Folsom family fights MS with feet on street

April 28 walk to be held at Folsom Premium Outlets
By: Laura Newell, Telegraph staff writer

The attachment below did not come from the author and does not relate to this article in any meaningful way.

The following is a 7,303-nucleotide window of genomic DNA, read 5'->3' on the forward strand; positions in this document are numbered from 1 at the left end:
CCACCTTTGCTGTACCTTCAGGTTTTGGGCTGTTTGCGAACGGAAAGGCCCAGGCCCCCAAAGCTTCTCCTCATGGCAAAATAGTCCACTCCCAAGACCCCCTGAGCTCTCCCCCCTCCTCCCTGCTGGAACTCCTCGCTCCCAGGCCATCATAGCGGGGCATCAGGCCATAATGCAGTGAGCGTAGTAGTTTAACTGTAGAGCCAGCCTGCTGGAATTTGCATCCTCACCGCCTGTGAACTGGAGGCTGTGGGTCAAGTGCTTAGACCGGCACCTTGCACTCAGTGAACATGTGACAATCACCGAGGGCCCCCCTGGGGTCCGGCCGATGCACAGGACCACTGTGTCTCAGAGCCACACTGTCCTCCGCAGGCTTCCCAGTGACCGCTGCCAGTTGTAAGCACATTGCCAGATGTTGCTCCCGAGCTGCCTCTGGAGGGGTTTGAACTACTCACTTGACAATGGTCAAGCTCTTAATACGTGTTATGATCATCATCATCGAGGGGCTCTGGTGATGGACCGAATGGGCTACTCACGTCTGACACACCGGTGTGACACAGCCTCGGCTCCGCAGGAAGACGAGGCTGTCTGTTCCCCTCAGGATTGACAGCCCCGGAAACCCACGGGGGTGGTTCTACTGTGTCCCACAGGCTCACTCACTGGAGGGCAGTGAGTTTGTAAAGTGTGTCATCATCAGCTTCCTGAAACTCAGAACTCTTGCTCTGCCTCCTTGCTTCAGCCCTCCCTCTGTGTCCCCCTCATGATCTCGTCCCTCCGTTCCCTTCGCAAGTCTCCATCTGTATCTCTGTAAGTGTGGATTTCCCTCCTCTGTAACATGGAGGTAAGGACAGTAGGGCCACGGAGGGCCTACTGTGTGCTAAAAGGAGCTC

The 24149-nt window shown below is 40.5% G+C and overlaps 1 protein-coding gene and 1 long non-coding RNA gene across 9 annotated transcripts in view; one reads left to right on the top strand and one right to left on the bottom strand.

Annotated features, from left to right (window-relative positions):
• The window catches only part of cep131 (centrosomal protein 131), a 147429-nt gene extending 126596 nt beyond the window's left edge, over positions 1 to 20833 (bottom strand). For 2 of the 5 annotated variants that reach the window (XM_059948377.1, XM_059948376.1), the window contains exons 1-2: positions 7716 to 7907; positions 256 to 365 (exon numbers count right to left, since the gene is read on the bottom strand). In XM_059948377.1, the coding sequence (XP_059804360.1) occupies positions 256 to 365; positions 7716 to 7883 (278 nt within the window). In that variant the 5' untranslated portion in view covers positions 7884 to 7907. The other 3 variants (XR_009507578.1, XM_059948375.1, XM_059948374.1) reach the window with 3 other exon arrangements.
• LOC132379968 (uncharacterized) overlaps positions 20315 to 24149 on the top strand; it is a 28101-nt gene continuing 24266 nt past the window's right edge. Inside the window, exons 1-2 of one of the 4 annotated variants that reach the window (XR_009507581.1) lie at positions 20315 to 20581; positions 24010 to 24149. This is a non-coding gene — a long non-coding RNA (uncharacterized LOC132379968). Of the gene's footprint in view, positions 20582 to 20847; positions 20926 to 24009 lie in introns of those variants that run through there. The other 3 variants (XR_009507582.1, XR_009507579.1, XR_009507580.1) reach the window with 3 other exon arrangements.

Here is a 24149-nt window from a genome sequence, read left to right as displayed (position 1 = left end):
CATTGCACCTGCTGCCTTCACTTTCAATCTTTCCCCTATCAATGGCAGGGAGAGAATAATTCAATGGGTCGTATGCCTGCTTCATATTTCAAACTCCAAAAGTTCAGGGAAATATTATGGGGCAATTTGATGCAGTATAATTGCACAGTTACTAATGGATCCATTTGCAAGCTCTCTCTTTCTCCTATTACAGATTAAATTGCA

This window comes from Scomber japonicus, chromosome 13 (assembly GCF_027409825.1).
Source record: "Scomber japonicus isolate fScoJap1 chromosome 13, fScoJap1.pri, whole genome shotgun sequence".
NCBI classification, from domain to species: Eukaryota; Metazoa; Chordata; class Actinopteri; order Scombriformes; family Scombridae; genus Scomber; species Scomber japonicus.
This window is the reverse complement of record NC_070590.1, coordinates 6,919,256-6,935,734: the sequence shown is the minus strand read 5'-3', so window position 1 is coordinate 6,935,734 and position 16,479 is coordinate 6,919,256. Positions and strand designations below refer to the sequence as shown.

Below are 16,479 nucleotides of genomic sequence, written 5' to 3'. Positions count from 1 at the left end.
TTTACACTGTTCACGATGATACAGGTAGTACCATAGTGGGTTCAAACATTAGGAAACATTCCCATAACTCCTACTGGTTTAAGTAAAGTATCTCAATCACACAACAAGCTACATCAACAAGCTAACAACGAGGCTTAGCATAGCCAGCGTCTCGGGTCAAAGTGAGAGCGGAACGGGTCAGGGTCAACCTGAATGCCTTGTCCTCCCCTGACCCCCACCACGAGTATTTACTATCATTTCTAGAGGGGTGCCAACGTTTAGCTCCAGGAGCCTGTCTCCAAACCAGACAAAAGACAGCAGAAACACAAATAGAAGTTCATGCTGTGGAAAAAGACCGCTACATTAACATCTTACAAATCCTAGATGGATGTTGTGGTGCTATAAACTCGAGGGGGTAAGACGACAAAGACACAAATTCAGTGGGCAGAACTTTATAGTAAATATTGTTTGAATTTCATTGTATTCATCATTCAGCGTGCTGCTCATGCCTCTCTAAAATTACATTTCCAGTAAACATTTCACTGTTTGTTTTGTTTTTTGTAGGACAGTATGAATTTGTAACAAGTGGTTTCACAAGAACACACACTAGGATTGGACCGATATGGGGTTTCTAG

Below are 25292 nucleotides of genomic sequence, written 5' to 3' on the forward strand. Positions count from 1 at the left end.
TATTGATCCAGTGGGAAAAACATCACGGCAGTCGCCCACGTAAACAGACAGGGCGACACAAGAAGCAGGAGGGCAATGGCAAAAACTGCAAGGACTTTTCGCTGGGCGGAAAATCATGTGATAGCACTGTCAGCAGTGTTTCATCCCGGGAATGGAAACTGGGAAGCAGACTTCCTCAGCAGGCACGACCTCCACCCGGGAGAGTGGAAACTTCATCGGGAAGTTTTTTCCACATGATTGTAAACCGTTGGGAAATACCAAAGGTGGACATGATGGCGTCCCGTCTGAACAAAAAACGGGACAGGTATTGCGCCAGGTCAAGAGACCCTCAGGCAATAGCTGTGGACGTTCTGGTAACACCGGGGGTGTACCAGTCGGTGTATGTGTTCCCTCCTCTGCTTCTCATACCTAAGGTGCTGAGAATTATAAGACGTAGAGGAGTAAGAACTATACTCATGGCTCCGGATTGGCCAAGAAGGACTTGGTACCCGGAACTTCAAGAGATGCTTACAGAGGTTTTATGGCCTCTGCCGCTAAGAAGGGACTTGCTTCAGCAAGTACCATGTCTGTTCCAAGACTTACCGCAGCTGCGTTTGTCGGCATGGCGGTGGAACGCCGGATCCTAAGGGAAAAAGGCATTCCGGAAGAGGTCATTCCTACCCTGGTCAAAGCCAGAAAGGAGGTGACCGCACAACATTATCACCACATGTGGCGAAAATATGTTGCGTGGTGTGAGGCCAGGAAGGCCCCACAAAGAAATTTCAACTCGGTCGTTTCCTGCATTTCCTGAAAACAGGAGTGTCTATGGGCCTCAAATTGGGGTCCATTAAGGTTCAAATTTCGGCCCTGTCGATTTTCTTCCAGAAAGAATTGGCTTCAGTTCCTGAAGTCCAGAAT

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FOLSOM CA - A Folsom family will support the efforts for Multiple Sclerosis (MS) research through walking in a team, after dealing with the diagnosis at home. Walk MS 2012 to benefit the National MS Society, Northern California Chapter will be Saturday, April 28 starting at the Folsom Premium Outlets. Proceeds raised will fund innovative programs and services and research for the 84,000 Northern Californians affected by MS. The walk will bring together more than 8,000 walkers from over 40 counties in Northern California. Each walk offers a 5k route with a 1 mile option. Rest stops are available every 1 to 1.5 miles with water, snacks and places to rest. After crossing the finish line a celebration will take place including refreshments, camaraderie and live entertainment. One local Folsom family will be participating in the walk to support a family member who was recently diagnosed. Craig Carter, of Folsom since 1988, was diagnosed with MS in January 2003. He said the transition after being diagnosed was difficult and life changing for both him and his family. “It has totally changed my life because it forced me into retirement two years later. I was 50, when I had to retire,” Carter said. “It just took me out of my work and the life that I expected because I was so young.” Carter, a retired CPA, said today however, he has adapted to life with MS. “In 2012, I can look back now and be OK with retirement,” Carter said. “I have done a significant amount of traveling and stayed active in my community which has been very helpful.” Carter stays very active in different activities including being on a wheelchair basketball team, traveling to visit his family around the nation, help small businesses with accounting needs and volunteer work. He has volunteered as the controller for the Girl Scouts of America in Folsom for several years. As a controller, he handled all of the finances. “Staying active helps break up the monotone life of doing nothing,” he said. To keep healthy, he started taking yoga at the senior center in Folsom soon after his diagnosis. “It really helped me mentally and physically,” he said. “Physically it helped with the mobility issues, but mentally it allowed me to have something to look forward to and to have an interaction with people. Any interaction I could get, gave me some pleasures because I needed to be around people. “The reality is, I am no different than anyone else, I just can’t walk,” Carter said. “So whatever anybody’s needs or desires are, I have the same thing, I just don’t walk. So, that benefit from yoga, everyone can have. I was just thrown into this life change.” Carter’s daughter, Wendy Webster, said after her father was diagnosed, it was a change for the entire family. “Everything has changed in our family. It’s so hard to see someone you love change so drastically,” Webster said. “He loved to go camping outdoors and play with his grandkids, but now he is not able to do these things as easily. It’s the little things that you have to remember have changed.” She said her family’s message is simply one of hope. “I hope this is a message of hope that even when life throws you a hardship, it can be overcome,” she said. “There are places and people who want to help and can help get you through these things.” Today, Carter said one of his favorite activities is hand cycling around Folsom. Cater, a father of six and grandfather of 14, said he also learned the importance of time and spending extra moments with family. “My MS has affected me physically, I can’t walk,” Carter said. “Initially my legs would start going to sleep when I walked my dogs. After I went home and sat, they would be fine. The numbness was the beginning, and started in 1998. I went from numbness and walking, to using walking poles, and in 2008 I went into a wheelchair.” He said must of the early frustration was loosing his driving privileges for a few months after going into a wheelchair. But, today he has hand controls to allow him to drive myself. “The mobility is critical, being able to get out and take my dog on a walk or go to the grocery store is critical,” he said. “I don’t even think about the wheelchair, because I have ways to get around. Now I am able to safely get around and stay active in my community. Also today, airlines are very supportive, so I can fly anywhere all around the world.” He said having a supportive family was a key ingredient in dealing with the life-changing diagnosis. “People with disabilities are just people,” Carter said. “We are just trying to have a normal life and want to be treated normally. We want to have a normal life and stay active and mobile as long as possible.” He said a key piece of advice he would tell people recently diagnosed with MS, is to just keep active and never give up. “Try to keep as normal life as possible,” he said. “It’s not the end of the world. From my experience, I would tell people to go out and keep active. I was lucky to have been brought up to stay positive in life. Staying positive is very important with any change.” He said he is looking forward to participating in the MS Walk with his family next weekend. He plans to hand cycle. MS, an unpredictable, often disabling disease of the central nervous system, interrupts the flow of information within the brain, and between the brain and body. Symptoms range from numbness and tingling to blindness and paralysis. Walk MS will bring the community together to raise funds and celebrate hope for a future free of multiple sclerosis. For more information on the Walk MS Folsom, visit, call (800) 344-4867 or e-mail